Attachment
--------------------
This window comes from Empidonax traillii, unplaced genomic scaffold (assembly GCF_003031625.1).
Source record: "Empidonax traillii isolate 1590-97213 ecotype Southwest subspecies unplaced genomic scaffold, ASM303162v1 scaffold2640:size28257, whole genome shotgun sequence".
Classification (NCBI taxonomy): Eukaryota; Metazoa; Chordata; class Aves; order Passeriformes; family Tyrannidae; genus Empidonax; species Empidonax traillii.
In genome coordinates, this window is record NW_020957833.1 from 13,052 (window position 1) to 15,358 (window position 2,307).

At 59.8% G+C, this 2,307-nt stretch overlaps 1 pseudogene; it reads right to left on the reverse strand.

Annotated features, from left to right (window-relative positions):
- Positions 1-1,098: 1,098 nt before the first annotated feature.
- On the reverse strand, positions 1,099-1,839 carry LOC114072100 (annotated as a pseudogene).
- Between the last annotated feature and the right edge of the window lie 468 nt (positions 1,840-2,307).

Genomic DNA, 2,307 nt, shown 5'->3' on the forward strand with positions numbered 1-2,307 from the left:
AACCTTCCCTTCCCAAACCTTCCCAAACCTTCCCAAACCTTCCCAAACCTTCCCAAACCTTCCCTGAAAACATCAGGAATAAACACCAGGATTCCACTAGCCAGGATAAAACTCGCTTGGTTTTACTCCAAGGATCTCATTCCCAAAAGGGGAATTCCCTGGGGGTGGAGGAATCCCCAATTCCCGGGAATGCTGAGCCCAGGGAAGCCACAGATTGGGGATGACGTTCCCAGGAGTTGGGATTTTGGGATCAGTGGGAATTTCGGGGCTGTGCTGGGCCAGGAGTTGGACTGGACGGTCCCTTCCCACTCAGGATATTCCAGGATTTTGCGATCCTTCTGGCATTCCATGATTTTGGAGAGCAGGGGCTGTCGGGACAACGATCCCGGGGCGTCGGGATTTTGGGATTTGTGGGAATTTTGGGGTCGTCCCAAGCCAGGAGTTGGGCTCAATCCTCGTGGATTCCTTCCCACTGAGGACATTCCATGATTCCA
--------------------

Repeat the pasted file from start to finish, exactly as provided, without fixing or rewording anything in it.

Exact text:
This window comes from Empidonax traillii, unplaced genomic scaffold (assembly GCF_003031625.1).
Source record: "Empidonax traillii isolate 1590-97213 ecotype Southwest subspecies unplaced genomic scaffold, ASM303162v1 scaffold2640:size28257, whole genome shotgun sequence".
Classification (NCBI taxonomy): Eukaryota; Metazoa; Chordata; class Aves; order Passeriformes; family Tyrannidae; genus Empidonax; species Empidonax traillii.
In genome coordinates, this window is record NW_020957833.1 from 13,052 (window position 1) to 15,358 (window position 2,307).

At 59.8% G+C, this 2,307-nt stretch overlaps 1 pseudogene; it reads right to left on the reverse strand.

Annotated features, from left to right (window-relative positions):
- Positions 1-1,098: 1,098 nt before the first annotated feature.
- On the reverse strand, positions 1,099-1,839 carry LOC114072100 (annotated as a pseudogene).
- Between the last annotated feature and the right edge of the window lie 468 nt (positions 1,840-2,307).

Genomic DNA, 2,307 nt, shown 5'->3' on the forward strand with positions numbered 1-2,307 from the left:
AACCTTCCCTTCCCAAACCTTCCCAAACCTTCCCAAACCTTCCCAAACCTTCCCAAACCTTCCCTGAAAACATCAGGAATAAACACCAGGATTCCACTAGCCAGGATAAAACTCGCTTGGTTTTACTCCAAGGATCTCATTCCCAAAAGGGGAATTCCCTGGGGGTGGAGGAATCCCCAATTCCCGGGAATGCTGAGCCCAGGGAAGCCACAGATTGGGGATGACGTTCCCAGGAGTTGGGATTTTGGGATCAGTGGGAATTTCGGGGCTGTGCTGGGCCAGGAGTTGGACTGGACGGTCCCTTCCCACTCAGGATATTCCAGGATTTTGCGATCCTTCTGGCATTCCATGATTTTGGAGAGCAGGGGCTGTCGGGACAACGATCCCGGGGCGTCGGGATTTTGGGATTTGTGGGAATTTTGGGGTCGTCCCAAGCCAGGAGTTGGGCTCAATCCTCGTGGATTCCTTCCCACTGAGGACATTCCATGATTCCA